Submitted by Assigned_Reviewer_1
Q1: Comments to author(s). First provide a summary of the paper, and then address the following criteria: Quality, clarity, originality and significance. (For detailed reviewing guidelines, see http://nips.cc/PaperInformation/ReviewerInstructions)
The problem formulation (Sec.2) was new to me, though the proposed approach (Sec.3) draws on some standard methodology for inference in graphical models (i.e. EM, Viterbi).
For such a conventional algorithm to have impact, I would expect to see a compelling application of the new model.
The empirical analysis presents results for two small simulated grid words, which confirm good performance, but don't provide compelling evidence that the new model is justified.
Some of the challenges of EM (e.g. convergence to local optimum, initialization, picking the number of reward functions) are not discussed  did this never occur in the experiments?
The third experiment uses realworld taxi trajectories, yet I don't quite understand why it's better to infer two separate reward functions, rather than incorporate the speed (which is the main feature in the reward transition function) directly in the reward parameterization (theta).
Following the author response: The response did clarify one misconception I had about the setting for the 3rd experiment (regarding whether the taxi speed should be incorporated as a reward variable). This improved my appreciation for the paper's motivation and setting.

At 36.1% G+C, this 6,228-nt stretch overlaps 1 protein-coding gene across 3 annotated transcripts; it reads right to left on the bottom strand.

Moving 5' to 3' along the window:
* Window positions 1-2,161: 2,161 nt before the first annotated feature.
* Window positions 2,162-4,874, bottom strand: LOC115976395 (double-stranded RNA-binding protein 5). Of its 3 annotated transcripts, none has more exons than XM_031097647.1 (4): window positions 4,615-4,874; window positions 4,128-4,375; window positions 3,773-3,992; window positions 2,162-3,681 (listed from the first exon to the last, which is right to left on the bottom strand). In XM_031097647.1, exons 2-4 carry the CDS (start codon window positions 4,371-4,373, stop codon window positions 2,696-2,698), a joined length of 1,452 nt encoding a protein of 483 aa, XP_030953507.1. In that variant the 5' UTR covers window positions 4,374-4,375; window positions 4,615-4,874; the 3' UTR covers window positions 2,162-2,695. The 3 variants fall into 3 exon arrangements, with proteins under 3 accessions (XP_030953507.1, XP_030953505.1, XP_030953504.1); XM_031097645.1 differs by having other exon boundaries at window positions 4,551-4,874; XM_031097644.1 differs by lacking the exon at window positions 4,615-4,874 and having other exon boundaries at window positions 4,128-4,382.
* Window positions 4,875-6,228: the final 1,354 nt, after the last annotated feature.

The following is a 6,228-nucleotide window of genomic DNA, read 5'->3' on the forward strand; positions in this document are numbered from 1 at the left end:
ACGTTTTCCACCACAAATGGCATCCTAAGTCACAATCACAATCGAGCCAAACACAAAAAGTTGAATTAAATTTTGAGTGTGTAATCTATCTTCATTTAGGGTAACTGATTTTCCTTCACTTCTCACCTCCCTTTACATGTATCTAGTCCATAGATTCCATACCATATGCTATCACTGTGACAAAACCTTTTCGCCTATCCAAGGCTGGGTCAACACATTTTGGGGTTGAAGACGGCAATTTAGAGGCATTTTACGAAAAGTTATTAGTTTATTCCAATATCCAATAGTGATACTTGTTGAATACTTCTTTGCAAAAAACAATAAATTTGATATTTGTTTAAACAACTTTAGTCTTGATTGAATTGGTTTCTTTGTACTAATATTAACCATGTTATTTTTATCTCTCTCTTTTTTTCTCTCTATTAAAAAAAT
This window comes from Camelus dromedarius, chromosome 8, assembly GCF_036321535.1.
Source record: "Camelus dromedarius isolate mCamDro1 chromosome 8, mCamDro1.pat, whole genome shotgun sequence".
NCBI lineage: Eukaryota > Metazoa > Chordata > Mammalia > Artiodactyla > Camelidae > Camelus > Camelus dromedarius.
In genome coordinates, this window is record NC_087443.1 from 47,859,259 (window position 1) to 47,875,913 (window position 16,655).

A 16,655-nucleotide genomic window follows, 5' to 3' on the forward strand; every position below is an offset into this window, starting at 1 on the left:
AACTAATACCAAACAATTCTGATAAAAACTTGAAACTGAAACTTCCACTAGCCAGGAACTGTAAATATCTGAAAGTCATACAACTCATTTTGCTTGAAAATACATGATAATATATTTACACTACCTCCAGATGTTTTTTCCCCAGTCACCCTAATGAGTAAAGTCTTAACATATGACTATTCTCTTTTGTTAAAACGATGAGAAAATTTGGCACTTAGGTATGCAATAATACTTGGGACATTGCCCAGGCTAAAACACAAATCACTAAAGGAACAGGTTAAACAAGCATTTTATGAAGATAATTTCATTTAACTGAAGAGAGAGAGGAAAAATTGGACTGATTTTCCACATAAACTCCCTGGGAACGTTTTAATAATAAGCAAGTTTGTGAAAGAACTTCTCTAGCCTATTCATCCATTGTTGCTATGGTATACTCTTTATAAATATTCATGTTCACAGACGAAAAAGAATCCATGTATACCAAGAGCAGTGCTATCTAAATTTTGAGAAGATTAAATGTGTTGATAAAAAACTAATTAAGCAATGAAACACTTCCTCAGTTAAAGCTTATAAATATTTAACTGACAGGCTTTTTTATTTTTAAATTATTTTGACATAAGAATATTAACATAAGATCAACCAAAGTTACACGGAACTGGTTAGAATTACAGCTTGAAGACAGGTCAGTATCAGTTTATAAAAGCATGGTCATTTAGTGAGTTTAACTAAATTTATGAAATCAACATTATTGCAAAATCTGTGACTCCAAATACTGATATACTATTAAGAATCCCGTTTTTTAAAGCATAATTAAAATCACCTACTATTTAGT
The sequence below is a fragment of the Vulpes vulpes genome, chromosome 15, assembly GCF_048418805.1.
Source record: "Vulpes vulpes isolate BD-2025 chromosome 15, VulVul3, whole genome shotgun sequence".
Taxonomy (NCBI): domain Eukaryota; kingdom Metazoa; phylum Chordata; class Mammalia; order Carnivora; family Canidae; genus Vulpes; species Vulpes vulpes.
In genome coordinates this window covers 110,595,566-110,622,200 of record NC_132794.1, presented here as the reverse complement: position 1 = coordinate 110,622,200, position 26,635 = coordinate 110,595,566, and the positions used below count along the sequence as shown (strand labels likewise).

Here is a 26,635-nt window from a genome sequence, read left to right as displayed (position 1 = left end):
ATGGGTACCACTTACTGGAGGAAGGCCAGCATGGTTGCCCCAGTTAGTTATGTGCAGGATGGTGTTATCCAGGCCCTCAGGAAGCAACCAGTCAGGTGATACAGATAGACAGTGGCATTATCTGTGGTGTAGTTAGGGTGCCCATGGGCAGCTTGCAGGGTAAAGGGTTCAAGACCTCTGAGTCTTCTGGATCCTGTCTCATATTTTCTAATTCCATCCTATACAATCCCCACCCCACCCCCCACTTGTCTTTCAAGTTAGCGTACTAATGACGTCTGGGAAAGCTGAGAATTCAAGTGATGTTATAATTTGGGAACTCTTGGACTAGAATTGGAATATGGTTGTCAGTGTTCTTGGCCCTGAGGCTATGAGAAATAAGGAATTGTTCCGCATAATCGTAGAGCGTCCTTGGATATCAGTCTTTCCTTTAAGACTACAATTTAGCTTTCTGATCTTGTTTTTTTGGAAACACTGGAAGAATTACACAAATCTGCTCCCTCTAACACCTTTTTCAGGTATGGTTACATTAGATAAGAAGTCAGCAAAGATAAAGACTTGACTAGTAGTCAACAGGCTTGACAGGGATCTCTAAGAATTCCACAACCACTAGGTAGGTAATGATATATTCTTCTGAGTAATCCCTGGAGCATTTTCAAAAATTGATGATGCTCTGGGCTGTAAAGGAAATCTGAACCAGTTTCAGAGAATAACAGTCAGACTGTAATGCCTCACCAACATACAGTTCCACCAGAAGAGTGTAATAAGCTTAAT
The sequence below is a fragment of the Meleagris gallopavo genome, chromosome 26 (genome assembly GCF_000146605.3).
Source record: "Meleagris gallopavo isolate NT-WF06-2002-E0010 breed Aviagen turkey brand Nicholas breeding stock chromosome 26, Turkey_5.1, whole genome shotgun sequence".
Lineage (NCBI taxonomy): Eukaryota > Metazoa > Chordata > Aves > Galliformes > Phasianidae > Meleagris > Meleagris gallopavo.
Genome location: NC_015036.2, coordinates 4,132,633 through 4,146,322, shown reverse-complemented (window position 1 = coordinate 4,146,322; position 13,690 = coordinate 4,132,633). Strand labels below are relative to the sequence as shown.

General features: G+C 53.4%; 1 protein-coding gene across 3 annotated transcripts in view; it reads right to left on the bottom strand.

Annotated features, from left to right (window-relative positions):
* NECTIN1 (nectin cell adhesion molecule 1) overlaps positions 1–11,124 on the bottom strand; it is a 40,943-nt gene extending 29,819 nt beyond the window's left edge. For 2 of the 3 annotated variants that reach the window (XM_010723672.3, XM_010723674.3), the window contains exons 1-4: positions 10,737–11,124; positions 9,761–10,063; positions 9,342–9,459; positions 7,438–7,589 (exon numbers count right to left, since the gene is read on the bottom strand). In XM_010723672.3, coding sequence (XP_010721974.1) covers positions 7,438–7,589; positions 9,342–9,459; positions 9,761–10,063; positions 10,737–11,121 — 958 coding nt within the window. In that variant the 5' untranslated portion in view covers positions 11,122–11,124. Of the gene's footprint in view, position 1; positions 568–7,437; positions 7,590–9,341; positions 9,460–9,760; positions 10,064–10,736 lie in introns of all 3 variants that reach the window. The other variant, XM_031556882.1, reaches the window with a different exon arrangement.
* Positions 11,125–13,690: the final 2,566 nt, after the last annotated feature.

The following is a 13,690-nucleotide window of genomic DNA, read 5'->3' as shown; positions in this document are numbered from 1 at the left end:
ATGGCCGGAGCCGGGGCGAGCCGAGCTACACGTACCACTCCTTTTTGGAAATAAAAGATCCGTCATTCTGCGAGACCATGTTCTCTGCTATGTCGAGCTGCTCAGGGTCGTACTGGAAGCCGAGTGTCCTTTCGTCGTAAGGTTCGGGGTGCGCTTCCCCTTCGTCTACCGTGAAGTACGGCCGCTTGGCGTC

Q2: Please summarize your review in 12 sentences
The paper tackles the problem of IRL from multiple reward functions.
I had some doubts about the problem setting, though the discussion and other reviews raised some interesting points in support of this.
The algorithmic approach is wellmotivated, and clearly explained, however I did not see anything new in this aspect.
Submitted by Assigned_Reviewer_2
Q1: Comments to author(s). First provide a summary of the paper, and then address the following criteria: Quality, clarity, originality and significance. (For detailed reviewing guidelines, see http://nips.cc/PaperInformation/ReviewerInstructions)
This paper addresses the problem of inverse reinforcement learning when the agent can change it's objective during the recording of trajectories. This results in a transition between several reward functions that explain only locally the trajectory of the observed agent. Transition probabilities between reward functions are unknown. The author propose a cascade of an EM and Viterbi algorithms to discover the reward functions and the segments on which they are valid.
The paper is quite well written. Yet the state of the art about IRL stops in 2012. There has been quite a lot of work since then and I'm a bit surprised that the authors didn't think it was worth mentioning recent works (especially those that do not require to solve MDPs iteratively).